Praise is Good and Change is Scary

Geez, things change in an instant.   David Cook is no longer the front-runner to be the next American Idol (but I still think he should be, because he has way more artistic integrity than the pipsqueak David Archuleta and I voted for him a gazillion times anyway) and suddenly the TypePad interface is completely different.  Cool, but completely different.  It always takes me awhile to embrace changes like these.

The above was the Change is Scary part of this post.  Now we get to the important part–the Praise is Good part.  The wonderful Lori devoted an entire blog post to me today.  (Pause for applause, please–I found the new make a link button and guess what?  You can now open it in a new window.) 

Lori won the contest I held awhile back and at first she was going to take a free coaching session as her prize but then she decided to take me up on my offer of reading the first 20 pages of her novel.   It was an absolute pleasure to read her work but I always hold my breath a little after I deliver a critique.  When I read a writer's work I do my utmost to be scrupulously honest and also supportive and encouraging.

The MFA program I attended operated on the principle that a supportive environment is just as good, if not better, at turning out fine writers than a harshly critical one and I like to uphold those values in my own teaching.  However, what might seem supportive and encouraging and honest to me might read as scathing to you–particularly if you are not used to have your work critiqued.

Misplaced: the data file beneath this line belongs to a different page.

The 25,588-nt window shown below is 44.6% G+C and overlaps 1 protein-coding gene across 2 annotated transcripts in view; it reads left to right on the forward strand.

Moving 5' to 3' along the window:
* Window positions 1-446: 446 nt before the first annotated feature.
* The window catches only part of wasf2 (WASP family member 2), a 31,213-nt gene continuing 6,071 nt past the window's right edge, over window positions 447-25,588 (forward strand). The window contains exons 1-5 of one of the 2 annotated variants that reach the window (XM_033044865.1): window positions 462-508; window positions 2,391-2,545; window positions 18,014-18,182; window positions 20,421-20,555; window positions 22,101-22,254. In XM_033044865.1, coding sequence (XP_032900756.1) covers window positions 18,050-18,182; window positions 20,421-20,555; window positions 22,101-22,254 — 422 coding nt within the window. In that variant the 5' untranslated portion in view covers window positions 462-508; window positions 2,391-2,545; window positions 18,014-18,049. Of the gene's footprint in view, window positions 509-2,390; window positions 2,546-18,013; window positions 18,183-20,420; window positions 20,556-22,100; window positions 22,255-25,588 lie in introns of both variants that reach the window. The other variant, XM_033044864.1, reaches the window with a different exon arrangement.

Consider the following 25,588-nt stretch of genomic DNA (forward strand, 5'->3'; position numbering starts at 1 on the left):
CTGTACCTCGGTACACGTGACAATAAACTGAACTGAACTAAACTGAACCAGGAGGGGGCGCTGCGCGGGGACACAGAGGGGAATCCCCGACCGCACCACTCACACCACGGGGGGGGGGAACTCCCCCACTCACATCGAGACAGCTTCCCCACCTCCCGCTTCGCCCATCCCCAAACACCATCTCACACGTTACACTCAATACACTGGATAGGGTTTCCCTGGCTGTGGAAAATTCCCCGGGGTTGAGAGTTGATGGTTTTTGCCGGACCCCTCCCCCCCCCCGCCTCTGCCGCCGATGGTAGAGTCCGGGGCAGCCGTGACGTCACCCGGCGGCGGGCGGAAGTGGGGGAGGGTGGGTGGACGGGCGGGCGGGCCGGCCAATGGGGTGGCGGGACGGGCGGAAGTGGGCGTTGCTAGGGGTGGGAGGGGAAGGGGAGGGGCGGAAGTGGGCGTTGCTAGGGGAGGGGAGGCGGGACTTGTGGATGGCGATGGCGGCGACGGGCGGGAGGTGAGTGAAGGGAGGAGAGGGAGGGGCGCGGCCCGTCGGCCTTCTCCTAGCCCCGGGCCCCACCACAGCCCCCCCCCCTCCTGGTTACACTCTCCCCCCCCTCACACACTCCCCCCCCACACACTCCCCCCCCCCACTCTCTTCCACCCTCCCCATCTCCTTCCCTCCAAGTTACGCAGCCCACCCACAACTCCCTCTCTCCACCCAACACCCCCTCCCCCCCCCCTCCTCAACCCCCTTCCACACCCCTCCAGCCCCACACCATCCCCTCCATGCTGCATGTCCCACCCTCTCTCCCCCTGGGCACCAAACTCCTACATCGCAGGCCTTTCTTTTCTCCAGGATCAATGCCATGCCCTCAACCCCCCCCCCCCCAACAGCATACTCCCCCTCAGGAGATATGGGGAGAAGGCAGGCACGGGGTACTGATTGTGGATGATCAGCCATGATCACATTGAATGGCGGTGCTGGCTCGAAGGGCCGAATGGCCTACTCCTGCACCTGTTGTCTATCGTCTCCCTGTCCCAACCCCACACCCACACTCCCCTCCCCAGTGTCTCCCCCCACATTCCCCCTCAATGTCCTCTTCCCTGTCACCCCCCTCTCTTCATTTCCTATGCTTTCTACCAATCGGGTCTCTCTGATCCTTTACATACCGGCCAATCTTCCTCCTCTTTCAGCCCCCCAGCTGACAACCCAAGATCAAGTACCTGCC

My most favorite response to a critique is when someone says that it inspired them to get back to the project with renewed vigor and that is what Lori said today.  So I'm basking just as much as Lori is today–its what makes this work I do worthwhile.

Let me also mention the other winners of the contest.  Lauri also sent me the first chapter of her novel and it was great, too.  I don't know what it is with the talented Lauri/Loris who read this blog, but I'm grateful for them.

And finally, I owe Jen and BellaVida coaching sessions.  Email me, you guys! 

Tips For Writing: Overcoming Resistance

I’m taking a quick break from my current ghostwriting project to give you a tip for writing, specifically, overcoming resistance.

But first, I want to remind you to enter my writing contest.  Its easy–all you have to do is answer a few simple questions in the comment area and you’ll be entered in a drawing for the prize of a free coaching session.  The post is called  Another Writing Contest: What Are Your Writing Problems? and you can read it here.

Thank you to everyone who has commented so far–I’ll be responding to comments soon and I so appreciate y’all taking the time to look at the survey.

Now, onto writing resistance.  This is a tip that I learned from my wonderful coach, Tess Daniel, and like everything that she teaches me, it applies to every aspect of life.   But, like pretty much everything that comes my way, I look at it through the lens of writing.

If you are stuck and can’t seem do move yourself forward in your writing project, ask yourself one simple question: